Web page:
Friday, June 12, 2015

Meet Laurel Hardy, Investment Advisor

Laurel Hardy started her career as an international fashion model, but turned her focus to finance. She worked as a broker for four years at a major wire house brokerage firm, where she learned from senior mentors with decades of Wall Street experience.

In founding her own wealth management firm,, Laurel wanted to share accessible financial strategy that would otherwise only be available to the wealthy. She believes you can build wealth in this country with solid planning and investment strategy, regardless of your family's background.

1. What inspired you to take up a career in finance?

I never liked finance in school. It just wasn't something that interested me. I liked sciences and earned my degree in Ecology and Evolutionary Biology. Towards the end of my education, though, I realized that every scientist needed to find funding for their experiments. That meant seeking grant money or money from individual investors. There happened to be a lot of politics involved in that process, and often times the best experiments were blocked from being conducted due to lack of funding, not lack of importance. I wanted to make a difference in science by funding experiments that were not funded elsewhere. To do so, I set out to see how money worked.

I looked for an internship at an investment firm, but ended up with an opportunity to work alongside my father as long as I passed my licensing tests. I passed my series 7 and series 66 on my first try, and was sent for further training in St. Louis. By the time I was done, I realized how important money and savings are to every single household out there. I saw that there was a massive need for trustworthy, knowledgeable, and sound individuals to provide advice on investments.

Unfortunately, most individuals don't realize that they aren't getting good financial advice, but are either being sold a product or are being short-changed. 401(k) providers at work usually do little or nothing to educate people on how to invest. They don't want the liability, so they tell people to pick for themselves. They just give them a bunch of choices and say, "You pick." People often chose randomly because they're so overwhelmed. Others go online and think they're getting good advice. They don't realize the biases involved and the products being sold to them through the advice they're reading. Even accountants fall victim to savvy investment salesmen who convince them that selling investments is something anyone can do to get them to sell their mutual funds. It's disgusting, and I could see that I could really make a difference for individuals by giving sound advice and knowing what was going on out there and who was pushing what. It's too much information for the hobby investor or average person to expect to understand since they have to spend their time working. My work is this, and that's why a good investment advisor is so important for individuals to have.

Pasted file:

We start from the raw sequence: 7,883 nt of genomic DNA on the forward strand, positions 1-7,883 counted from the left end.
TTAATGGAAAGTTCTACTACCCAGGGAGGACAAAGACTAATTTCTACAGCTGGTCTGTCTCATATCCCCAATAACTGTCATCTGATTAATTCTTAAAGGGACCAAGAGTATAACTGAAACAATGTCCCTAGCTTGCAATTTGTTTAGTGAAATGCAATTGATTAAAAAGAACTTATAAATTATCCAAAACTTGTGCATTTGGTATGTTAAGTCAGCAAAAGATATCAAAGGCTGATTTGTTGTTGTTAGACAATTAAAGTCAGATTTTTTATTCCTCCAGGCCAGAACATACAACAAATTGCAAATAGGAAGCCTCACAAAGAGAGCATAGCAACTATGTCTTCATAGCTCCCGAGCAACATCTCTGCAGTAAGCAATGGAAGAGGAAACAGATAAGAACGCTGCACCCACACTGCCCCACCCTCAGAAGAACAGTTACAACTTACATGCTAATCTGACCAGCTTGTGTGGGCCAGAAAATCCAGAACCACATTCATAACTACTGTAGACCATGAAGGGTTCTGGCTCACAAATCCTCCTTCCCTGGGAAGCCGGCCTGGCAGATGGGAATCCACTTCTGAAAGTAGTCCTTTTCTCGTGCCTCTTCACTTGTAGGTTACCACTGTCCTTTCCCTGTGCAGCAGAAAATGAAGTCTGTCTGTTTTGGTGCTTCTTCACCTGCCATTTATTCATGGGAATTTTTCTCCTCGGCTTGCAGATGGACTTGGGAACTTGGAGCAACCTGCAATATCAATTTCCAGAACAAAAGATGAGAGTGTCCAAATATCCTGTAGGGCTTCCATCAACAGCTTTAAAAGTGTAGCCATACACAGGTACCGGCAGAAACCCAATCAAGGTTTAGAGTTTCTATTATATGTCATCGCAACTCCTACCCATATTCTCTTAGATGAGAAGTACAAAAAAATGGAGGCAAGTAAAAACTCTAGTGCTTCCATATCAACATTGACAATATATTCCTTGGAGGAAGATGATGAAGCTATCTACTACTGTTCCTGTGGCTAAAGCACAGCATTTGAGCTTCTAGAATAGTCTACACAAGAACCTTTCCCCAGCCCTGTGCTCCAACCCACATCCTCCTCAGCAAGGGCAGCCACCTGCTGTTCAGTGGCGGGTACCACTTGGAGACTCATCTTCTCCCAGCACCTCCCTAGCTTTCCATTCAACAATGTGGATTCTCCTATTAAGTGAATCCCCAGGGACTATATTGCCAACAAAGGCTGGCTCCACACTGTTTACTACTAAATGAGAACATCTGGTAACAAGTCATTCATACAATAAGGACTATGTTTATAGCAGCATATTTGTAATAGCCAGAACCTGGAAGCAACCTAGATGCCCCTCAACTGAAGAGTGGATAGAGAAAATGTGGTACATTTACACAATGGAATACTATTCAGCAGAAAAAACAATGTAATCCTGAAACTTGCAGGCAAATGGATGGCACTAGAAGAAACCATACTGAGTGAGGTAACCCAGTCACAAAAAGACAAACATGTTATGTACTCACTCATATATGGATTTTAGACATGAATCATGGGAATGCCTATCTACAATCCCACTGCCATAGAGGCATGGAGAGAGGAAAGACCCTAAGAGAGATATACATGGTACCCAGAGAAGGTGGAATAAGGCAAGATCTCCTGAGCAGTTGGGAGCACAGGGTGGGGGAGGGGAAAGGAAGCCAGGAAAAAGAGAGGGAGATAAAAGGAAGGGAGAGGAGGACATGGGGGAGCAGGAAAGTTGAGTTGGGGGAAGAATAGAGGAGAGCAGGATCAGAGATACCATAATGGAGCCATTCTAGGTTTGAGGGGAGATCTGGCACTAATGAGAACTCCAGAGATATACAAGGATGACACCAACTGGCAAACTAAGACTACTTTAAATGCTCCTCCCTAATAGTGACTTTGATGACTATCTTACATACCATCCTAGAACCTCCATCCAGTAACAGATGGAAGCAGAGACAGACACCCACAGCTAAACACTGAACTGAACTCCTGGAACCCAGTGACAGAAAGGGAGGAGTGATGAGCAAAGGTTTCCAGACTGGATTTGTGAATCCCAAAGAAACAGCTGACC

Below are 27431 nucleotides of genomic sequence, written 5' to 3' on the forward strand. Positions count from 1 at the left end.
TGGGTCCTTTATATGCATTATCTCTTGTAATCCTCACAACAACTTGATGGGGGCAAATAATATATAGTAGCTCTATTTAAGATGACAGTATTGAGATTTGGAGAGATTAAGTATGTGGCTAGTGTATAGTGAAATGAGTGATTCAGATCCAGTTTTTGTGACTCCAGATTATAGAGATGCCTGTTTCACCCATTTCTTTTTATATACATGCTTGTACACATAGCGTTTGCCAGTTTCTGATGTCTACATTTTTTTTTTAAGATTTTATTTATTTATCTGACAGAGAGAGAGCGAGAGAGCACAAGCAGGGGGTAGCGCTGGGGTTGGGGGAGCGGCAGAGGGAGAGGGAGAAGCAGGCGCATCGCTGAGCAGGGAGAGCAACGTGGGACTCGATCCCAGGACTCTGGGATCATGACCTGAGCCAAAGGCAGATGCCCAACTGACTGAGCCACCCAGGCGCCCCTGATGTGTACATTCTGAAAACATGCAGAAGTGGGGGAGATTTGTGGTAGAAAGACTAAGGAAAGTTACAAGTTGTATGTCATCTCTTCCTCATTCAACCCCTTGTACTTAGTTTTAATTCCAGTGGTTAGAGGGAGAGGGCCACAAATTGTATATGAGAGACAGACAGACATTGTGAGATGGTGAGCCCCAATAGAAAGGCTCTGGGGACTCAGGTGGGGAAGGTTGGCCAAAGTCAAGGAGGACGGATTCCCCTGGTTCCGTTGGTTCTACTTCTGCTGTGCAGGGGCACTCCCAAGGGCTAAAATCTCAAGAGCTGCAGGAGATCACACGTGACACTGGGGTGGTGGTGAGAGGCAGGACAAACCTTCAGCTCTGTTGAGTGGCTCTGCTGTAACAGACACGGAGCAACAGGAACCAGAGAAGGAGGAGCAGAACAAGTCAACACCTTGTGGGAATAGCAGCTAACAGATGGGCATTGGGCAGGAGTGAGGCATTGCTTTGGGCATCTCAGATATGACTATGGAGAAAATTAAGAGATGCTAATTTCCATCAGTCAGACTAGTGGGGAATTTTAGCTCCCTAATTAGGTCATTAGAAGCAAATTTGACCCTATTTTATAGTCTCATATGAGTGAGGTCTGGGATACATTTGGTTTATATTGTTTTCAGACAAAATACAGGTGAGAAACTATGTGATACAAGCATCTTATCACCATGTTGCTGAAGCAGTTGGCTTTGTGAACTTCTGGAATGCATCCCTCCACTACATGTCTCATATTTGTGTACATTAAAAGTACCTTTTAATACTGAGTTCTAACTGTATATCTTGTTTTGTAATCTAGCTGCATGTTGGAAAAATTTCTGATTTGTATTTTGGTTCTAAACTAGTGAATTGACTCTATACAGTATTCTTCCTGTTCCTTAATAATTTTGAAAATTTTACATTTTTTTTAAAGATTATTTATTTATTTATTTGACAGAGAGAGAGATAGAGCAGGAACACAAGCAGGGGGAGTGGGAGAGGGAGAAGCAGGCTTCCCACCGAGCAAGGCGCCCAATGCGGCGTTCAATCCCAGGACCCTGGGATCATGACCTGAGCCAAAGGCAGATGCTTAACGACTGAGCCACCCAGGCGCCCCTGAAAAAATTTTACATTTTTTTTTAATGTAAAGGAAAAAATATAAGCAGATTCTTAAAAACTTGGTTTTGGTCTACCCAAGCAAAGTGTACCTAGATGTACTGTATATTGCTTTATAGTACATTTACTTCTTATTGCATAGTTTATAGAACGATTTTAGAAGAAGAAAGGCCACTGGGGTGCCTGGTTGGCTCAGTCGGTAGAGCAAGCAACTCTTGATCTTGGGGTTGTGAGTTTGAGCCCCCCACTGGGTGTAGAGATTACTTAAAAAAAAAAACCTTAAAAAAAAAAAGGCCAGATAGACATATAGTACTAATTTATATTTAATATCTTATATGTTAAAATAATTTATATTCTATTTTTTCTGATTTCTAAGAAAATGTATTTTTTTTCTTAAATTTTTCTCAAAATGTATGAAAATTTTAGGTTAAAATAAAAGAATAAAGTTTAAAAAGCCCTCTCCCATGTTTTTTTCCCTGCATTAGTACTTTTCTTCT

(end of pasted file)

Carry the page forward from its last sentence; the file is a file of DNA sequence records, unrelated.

2. Why did you decide to start your own personal investment firm?

I was frustrated by how expensive the large firms were for my clients. There has been a push towards banking and away from investing as well. Banking is different from investing in that it involves loans, lines of credit, and checking accounts. Investments are a completely different specialty. I did not think it was in my clients' best interests to be sold mortgages and lines of credit when they were just trying to allocate their 401(K). I left the firm and worked briefly with another individual who ran her own firm from her house. I then started mine.

Unfortunately, most independent advisors do not have much education in investing. They usually have accounting knowledge, then sell investments on the side. To give people good investment advice without having to sell the products a large firm wanted me to push and without having to charge people an arm and a leg, I needed to start my own firm.